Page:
Philadelphia Congregations Help Meet Social Needs
March 23, 2000
Organized religion plays an essential role in America's high-crime, low-literacy neighborhoods, according to a soon-to-be-released study.
In the most comprehensive study of its kind ever completed, Ram A. Cnaan of the University of Pennsylvania shows how clergy and religious volunteers in 401 of Philadelphia's approximately 2,000 congregations serve their neediest neighbors.
- The study reveals that 91 percent of Philadelphia's congregations provide at least one community service, and most provide two or more programs.
- Examples include food pantries (48 percent), prison ministries (21 percent), summer day camps (40 percent) and substance abuse prevention (17 percent).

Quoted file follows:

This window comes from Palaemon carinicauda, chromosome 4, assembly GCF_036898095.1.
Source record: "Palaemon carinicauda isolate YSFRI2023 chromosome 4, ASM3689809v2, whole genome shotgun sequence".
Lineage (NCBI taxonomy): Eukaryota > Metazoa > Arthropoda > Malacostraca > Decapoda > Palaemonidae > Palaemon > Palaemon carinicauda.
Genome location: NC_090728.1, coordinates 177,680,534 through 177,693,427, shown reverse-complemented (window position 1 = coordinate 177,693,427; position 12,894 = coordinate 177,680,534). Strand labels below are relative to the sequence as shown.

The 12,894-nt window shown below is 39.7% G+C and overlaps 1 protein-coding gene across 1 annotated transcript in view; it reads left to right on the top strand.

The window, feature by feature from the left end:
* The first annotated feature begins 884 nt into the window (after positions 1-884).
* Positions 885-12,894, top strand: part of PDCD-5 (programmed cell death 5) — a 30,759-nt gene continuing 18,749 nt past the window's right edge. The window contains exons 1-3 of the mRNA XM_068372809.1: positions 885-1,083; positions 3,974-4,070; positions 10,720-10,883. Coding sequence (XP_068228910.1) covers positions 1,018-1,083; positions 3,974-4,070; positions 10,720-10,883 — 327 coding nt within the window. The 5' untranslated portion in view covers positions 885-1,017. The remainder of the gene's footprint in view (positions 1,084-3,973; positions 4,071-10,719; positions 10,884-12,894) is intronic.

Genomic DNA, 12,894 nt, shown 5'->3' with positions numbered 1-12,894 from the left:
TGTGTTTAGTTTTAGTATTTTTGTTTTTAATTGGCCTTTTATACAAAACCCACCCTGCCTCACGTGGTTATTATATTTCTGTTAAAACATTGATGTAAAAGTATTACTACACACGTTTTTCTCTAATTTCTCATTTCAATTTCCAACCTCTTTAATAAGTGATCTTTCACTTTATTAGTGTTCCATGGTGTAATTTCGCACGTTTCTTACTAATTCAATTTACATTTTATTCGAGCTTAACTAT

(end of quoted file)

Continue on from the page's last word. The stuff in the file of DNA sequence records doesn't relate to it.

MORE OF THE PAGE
- On average, each program reaches 135 people, 99 of whom are not even members of the church, and the primary beneficiaries are "unchurched" children and teenagers.
- The same services would cost at least $200 million a year for government and other nonreligious institutions to provide, Cnaan conservatively estimates.
That does not include the indirect social benefits generated by the ministries. For example, an estimated 400,000 of Philadelphia's 1.5 million residents have serious reading deficiencies. But this problem and others would be even worse without the roughly 500 congregations that tutor children and the 300 that offer adult reading programs.
And in the city's most dangerous police district, a church-related program called the Youth Violence Reduction Project offers mentoring and other social services young people, ages 14 to 24, who the community views as most likely to kill or be killed.
The program has been has been credited with reducing youth homicides to one during the first half of 1999 from 11 in the year-earlier period.
Source: John J. DiIulio Jr. (Manhattan Institute), "Brotherly Love," Wall Street Journal, March 17, 2000.
Browse more articles on Tax and Spending Issues